Every year diseases caused by environmental pollution kill 20,000 Russians, said Yuri Tsaturov, first deputy chief of the Russian federal service for hydrometeorology and environmental monitoring, at a RIA Novosti press conference on Wednesday.
Results of an on-going monitoring show that the quality of air in 30 Russian cities cause apprehensions, Tsaturov noted. Large steel-making enterprises, electricity-making and oil-refining complexes are concentrated in them.
They are -- Kemerovo, Magnitogorsk, Novokuznetsk, Omsk, Yekaterinburg, Khabarovsk in Siberia and the Ural, Far Eastern regions, as well as Cherepovetsk in the North of European Russia. In them, the content of formaldehyde, benzopyrene and weighted particles is five to ten times more than the limit, said Tsaturov.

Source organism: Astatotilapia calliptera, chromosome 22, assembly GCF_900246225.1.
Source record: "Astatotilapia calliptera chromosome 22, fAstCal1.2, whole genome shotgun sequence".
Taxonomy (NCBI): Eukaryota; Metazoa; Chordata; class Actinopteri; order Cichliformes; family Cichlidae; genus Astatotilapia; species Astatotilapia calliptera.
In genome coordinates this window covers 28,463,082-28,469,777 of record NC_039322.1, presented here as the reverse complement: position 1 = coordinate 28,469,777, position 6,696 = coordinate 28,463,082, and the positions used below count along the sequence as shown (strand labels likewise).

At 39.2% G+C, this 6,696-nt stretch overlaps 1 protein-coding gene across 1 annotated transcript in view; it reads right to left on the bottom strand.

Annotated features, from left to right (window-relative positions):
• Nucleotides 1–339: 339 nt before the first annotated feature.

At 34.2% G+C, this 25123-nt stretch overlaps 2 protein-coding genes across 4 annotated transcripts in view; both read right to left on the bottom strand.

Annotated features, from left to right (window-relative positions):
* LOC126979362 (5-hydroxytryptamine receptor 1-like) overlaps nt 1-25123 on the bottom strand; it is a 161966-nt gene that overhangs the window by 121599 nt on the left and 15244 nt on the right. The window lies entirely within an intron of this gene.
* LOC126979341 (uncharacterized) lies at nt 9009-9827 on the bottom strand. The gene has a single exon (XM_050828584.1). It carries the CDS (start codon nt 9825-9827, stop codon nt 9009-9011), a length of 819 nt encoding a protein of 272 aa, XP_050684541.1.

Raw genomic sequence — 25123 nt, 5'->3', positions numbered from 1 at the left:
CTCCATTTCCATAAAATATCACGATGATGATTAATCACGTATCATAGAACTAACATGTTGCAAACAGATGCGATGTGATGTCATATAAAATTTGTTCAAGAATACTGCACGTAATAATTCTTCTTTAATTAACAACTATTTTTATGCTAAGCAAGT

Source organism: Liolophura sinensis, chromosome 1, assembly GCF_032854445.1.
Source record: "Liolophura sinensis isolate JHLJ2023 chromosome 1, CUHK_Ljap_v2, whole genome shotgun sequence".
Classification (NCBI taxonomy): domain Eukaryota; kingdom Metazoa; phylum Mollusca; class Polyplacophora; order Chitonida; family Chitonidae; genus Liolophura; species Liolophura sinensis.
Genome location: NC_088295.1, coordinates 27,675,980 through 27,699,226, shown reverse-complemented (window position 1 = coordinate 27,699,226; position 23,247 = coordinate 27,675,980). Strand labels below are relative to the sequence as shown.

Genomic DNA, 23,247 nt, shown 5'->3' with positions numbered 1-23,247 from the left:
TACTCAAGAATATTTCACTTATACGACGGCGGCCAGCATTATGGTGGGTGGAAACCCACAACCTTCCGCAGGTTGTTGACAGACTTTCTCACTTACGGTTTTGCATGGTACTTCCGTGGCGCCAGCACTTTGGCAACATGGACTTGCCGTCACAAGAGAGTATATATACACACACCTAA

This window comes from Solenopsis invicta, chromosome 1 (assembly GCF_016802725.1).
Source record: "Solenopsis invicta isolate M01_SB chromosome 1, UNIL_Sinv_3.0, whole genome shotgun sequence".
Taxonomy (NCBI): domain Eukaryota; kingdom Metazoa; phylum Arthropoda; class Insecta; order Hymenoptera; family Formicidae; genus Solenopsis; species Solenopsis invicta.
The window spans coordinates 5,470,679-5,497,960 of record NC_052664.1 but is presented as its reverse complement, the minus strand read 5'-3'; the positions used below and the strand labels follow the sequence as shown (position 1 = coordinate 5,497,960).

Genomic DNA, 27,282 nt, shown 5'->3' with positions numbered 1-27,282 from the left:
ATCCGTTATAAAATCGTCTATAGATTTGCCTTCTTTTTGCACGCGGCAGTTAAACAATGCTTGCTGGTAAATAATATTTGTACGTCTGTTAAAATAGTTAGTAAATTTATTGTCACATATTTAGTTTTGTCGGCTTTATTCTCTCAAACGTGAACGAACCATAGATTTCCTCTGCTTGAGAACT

He stressed that the current environmental situation directly depends on the work of industrial enterprises. Most of the nonferrous-metallurgical plants operate old technologies and have old purification facilities. If a plant closes and emits no more, the environment improves, he noted.
Tsaturov also said that air in Moscow and St.Petersburg is polluted mostly by automobiles. They emit 750,000 tonnes of carbon monoxide into the Moscow air annually.
Talking of results of monitoring Russia's seas, Tsaturov reported that the worst polluted are the Azov, Baltic and Caspian seas. The Black, Barents, White, Okhotsk and Japan seas are "moderately polluted". The offshore zones of the Northern seas -- East-Siberian, Bering, Chukchi and Laptev are the cleanest.
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